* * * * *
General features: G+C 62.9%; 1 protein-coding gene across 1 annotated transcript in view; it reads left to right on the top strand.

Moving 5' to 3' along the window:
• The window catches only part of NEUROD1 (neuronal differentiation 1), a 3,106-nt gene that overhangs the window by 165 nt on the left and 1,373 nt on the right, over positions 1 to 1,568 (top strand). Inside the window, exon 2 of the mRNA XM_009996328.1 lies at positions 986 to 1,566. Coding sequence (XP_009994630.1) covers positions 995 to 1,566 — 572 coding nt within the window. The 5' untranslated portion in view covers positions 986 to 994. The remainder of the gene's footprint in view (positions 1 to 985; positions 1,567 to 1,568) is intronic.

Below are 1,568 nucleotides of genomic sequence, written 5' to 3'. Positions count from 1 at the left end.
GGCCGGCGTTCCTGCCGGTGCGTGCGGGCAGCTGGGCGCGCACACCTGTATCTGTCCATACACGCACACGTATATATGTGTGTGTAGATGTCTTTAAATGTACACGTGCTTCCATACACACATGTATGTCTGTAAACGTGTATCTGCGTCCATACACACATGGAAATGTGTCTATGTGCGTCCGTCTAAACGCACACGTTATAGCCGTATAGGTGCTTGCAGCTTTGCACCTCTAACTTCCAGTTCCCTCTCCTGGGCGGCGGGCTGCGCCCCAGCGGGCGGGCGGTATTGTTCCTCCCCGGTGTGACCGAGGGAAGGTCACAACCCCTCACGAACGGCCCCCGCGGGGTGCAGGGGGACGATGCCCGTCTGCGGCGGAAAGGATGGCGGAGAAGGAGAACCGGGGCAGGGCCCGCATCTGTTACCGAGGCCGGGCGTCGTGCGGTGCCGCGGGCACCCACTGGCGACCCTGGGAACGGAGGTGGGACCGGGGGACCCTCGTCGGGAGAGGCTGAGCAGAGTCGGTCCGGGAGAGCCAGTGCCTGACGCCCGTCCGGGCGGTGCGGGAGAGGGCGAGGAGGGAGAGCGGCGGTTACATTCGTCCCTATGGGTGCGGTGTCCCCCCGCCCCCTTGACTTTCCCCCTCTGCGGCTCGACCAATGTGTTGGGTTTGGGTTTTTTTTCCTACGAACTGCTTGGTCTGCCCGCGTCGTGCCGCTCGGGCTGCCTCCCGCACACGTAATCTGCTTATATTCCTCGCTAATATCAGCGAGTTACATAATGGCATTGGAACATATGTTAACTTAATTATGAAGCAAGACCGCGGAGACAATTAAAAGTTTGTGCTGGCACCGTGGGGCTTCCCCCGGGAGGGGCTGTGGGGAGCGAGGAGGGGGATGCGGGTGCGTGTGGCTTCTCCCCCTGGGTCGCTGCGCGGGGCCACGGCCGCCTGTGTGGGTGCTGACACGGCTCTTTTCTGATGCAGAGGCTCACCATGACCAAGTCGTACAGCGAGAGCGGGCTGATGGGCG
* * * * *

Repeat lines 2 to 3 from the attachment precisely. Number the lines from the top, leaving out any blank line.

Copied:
Moving 5' to 3' along the window:
• The window catches only part of NEUROD1 (neuronal differentiation 1), a 3,106-nt gene that overhangs the window by 165 nt on the left and 1,373 nt on the right, over positions 1 to 1,568 (top strand). Inside the window, exon 2 of the mRNA XM_009996328.1 lies at positions 986 to 1,566. Coding sequence (XP_009994630.1) covers positions 995 to 1,566 — 572 coding nt within the window. The 5' untranslated portion in view covers positions 986 to 994. The remainder of the gene's footprint in view (positions 1 to 985; positions 1,567 to 1,568) is intronic.